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Forget Christmas Or Hanukkah, Betabrand Has Its Own Holidays

Weird celebrations help this clothing company poke fun at the ever-increasing holiday shopping season. Except, it’s also part of them.

Forget Christmas Or Hanukkah, Betabrand Has Its Own Holidays
[Illustration: Betabrand]

Betabrand celebrated Christmas in October. Just before Halloween the apparel company built on memes launched a video game: Santa Sleighs Halloween, its tagline: “Christmas comes early… WITH A VENGEANCE.”

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Like most things Betabrand, it was supposed to be a joke. “What we wanted to poke fun at this year was how glutinous retailers had gotten around the holiday season,” Aaron Magness, Betabrand’s VP of Marketing, told Fast Company. “The whole point of it being: Christmas has already gobbled up Thanksgiving. It’s just getting earlier and earlier: This year it’s Halloween. Next year people are going to see wreaths going up on Arbor Day.”

Instead of having another whatever percent-off sale like every other retailer, Betabrand tacks. “There’s something interesting around connecting to an event that has a level of awareness where your message isn’t getting lost with a billion other messages,” added Magness. Poking fun of the far-too long holiday shopping season helps Betabrand stand out and, in turn, drive sales.


The company first realized the potential of unconventional holidays when in 2011 the Corduroy Appreciation Club celebrated Betabrand’s take on corduroy pants, the horizontal striped Cordarounds, at the organization’s annual 11/11 gathering. (The 11’s look like the stripes on cords, get it?) After seeing the enthusiasm for its product from a niche community, Betabrand realized it could use the connection to bring attention to one of its flagship products. For the last four years, Betabrand has celebrated Corduroy Appreciation Day. The promotions, which include 22% off sales, move the cords about four times more than on other days.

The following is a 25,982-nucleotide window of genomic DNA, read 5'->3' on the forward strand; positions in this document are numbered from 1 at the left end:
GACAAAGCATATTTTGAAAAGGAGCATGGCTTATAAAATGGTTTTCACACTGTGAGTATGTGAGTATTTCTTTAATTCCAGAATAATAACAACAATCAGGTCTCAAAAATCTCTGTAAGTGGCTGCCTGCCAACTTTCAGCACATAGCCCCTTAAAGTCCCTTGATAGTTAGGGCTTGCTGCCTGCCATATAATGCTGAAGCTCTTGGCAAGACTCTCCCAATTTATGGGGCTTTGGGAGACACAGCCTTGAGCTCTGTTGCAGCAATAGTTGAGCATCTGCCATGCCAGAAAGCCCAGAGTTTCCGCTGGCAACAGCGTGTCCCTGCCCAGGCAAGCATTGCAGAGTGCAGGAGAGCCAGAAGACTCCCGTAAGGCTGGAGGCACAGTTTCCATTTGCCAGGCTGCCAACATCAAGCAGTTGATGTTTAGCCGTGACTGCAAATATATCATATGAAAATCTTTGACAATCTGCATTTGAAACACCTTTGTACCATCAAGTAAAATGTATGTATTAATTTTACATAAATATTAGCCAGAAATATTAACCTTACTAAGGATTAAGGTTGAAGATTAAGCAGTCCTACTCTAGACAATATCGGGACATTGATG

Now Betabrand celebrates all sorts of weird retail holidays. There’s Blacker than Black Friday, a sale on Betabrand’s black clothing, which falls two Fridays before Thanksgiving. And, forget Labor or Memorial Day sales, St. Patrick’s Day is where it’s at.

The strategy is, in part, to critique the current retail climate. “This [Christmas] used to be a great holiday, now it’s all about sell, sell, sell buy, buy buy,” said Magness. That type of messaging is on brand for the retailer, which takes a tongue-in-cheek approach to both the design and marketing of its wares.


But at the end of the day, just like every other retailer, Betabrand is using holidays as a peg, a reason to get people shopping. The Santa the vampire slayer video game may be making fun of the far-too-early onset of holiday shopping season, but it’s also participating in the ritual, as to not miss out on sales. Playing the game unlocked deal codes. Being weird about it also helps Betabrand stand out in the sea of blaring “30% OFF, BUY NOW” marketing emails piling up in your promotions tab. It’s about: “How do you break through the noise and the clutter by making a different message?” Magness said. “Rallying around nonconformist holidays may be a way for us to do that.” Indeed: The brand’s email open rate hovers around 30%, according to Magness, almost double the rate of other e-commerce companies, per MailChimp.

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That said, Betabrand doesn’t celebrate quirky holidays just because. The strategy only works when there’s a product to rally around. And, jokes get old. “We need to innovate,” he said. “Now that I said Arbor Day I think we should find out something to do there.”

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About the author

Rebecca Greenfield is a former Fast Company staff writer. She was previously a staff writer at The Atlantic Wire, where she focused on technology news

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